The Temple of the Dawn, or Wat Arun, is one of the more stunning temples in Bangkok. Located on the western bank of the Chao Phraya River, this iconic temple reflects the early morning light from its surface and as such was named the Temple of the Dawn and remains to this day the major attraction on the Thonburi side of the river.
In 1767 King Taksin arrived on the western bank of the Chao Phraya River after liberating Siam from the Burmese occupation, in order to establish the city of Thonburi and to name it as capital of the region. When he arrived he discovered the original Wat Arun temple standing on the bank of the river. Since that time it has undergone many changes and additions.
Construction of the tallest prang as well as four of the smaller ones was started by King Rama II and completed by King Rama III. Today the temple stands as an iconic representation of Thai culture with influences from China and India. The temple stands proudly, reflecting the light of day and is best viewed from the eastern bank of the river.
The luminous towers of Wat Arun are a dazzling sight. Covered with many thousands of pieces of Chinese porcelain in a multitude of colors, there are niches scattered along the towers contain decorative figures such as the God Indra who is seated on the Thai three-headed elephant, Erawan. Other figures such as the Moon God and Shiva can be seen elsewhere along the towers.
The Wat Arun temple complex is open daily to visitors and is a wonderful and peaceful way to take a trip through history. Begin your day with a ferry trip across the river to the temple. Then enjoy the narrow lanes, shrines, tranquil pools of turtles and elegant traditional white buildings that will give you a sense of a Thailand that existed hundreds of years ago. From the central balcony of the temple one can see Bangkok and the Grand Palace as well as the Emerald Buddha and the majestic Wat Pho Temple. The more adventurous can pay a small fee to climb the myriad stairs up the central phang for these stunning views.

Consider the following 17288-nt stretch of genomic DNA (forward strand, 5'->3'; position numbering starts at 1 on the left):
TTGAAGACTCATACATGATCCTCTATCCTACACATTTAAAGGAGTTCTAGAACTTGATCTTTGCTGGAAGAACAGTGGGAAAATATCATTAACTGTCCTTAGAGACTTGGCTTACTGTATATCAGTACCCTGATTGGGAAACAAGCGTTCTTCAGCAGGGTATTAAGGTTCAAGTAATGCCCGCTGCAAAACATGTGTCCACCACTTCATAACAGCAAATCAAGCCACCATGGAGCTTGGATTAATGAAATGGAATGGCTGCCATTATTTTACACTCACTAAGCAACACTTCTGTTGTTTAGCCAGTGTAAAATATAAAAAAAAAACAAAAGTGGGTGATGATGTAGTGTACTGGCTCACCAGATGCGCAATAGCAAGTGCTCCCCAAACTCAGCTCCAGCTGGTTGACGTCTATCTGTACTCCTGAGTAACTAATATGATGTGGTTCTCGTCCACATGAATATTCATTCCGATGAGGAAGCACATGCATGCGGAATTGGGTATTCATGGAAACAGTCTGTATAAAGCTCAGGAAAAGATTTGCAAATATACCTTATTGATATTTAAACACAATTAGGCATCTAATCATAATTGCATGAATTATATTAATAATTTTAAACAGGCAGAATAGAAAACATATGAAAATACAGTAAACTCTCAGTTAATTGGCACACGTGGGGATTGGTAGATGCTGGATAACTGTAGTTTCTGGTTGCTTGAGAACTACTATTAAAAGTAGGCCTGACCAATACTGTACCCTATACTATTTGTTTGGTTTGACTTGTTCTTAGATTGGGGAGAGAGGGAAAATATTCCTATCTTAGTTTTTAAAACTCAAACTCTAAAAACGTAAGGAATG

Each year the Wat Arun Temple plays host to a cultural festival. This festival celebrates the Thai culture and heritage through a celebration of dance, song, art, plays and shadow puppet shows. The costumes, music and food are all traditional and this festival has become an important part of the preservation of Thai culture and is an excellent opportunity for the tourist to gain a fuller understanding of the cultural history of Thailand.
No trip to Bangkok would be complete without crossing to the river and spending some time at the Temple of the Dawn. And even if you don’t manage to visit, do stop for a few minutes near dawn or sunset to admire the way the sunlight reflects off the tall central phang lighting the way to this iconic and historic temple.